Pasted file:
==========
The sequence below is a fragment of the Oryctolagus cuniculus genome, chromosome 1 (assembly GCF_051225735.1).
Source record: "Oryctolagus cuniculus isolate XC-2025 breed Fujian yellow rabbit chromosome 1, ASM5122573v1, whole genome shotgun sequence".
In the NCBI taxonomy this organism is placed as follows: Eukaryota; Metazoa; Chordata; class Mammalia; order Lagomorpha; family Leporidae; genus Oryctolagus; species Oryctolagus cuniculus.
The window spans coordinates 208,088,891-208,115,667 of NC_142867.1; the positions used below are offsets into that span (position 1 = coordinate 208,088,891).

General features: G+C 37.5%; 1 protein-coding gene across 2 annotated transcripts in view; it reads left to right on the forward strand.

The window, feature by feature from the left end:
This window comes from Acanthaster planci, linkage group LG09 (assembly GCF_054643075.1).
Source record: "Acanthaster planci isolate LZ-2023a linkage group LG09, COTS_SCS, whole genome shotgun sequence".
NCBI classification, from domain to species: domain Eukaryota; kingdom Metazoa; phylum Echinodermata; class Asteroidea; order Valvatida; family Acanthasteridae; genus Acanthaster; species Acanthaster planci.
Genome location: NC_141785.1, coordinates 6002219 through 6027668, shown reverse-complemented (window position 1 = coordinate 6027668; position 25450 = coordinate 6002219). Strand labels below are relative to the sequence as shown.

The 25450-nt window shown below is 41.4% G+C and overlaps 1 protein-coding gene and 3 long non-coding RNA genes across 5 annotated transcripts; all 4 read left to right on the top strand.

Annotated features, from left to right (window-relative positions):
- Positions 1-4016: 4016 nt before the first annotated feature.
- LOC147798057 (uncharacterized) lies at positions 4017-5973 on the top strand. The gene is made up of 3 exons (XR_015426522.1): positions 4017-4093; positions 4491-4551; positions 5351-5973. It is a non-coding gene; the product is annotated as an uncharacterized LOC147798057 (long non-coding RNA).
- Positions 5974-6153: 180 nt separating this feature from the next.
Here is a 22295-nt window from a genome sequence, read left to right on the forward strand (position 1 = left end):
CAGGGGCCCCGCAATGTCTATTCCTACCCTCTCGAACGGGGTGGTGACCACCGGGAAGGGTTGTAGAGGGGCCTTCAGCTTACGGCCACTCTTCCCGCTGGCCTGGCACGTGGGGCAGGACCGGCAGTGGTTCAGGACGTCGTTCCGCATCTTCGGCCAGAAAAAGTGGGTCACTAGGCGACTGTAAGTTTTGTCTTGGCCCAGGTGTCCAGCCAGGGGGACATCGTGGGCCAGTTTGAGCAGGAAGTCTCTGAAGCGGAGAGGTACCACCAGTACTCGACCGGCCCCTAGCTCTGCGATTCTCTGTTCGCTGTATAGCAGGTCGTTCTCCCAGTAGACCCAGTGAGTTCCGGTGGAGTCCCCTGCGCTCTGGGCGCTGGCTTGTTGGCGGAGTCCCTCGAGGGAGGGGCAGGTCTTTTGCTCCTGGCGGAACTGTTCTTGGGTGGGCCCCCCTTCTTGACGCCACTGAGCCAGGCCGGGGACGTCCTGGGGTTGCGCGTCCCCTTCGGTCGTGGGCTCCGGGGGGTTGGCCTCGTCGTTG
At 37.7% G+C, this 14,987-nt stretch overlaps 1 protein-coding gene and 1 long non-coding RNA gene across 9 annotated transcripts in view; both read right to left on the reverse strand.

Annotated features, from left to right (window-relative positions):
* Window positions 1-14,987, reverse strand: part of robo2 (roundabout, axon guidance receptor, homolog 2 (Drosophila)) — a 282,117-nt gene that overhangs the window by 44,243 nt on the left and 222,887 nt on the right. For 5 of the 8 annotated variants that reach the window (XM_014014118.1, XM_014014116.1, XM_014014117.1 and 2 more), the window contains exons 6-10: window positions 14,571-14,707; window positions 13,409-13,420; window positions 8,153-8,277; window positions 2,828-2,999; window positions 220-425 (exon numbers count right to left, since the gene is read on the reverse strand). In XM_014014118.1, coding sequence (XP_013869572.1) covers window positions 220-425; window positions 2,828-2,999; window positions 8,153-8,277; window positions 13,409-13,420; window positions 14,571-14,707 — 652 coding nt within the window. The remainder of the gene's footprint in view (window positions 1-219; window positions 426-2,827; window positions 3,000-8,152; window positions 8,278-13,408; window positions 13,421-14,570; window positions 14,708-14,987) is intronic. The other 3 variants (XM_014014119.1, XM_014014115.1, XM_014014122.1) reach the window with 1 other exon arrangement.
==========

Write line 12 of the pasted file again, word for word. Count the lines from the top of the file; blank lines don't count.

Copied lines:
Annotated features, from left to right (window-relative positions):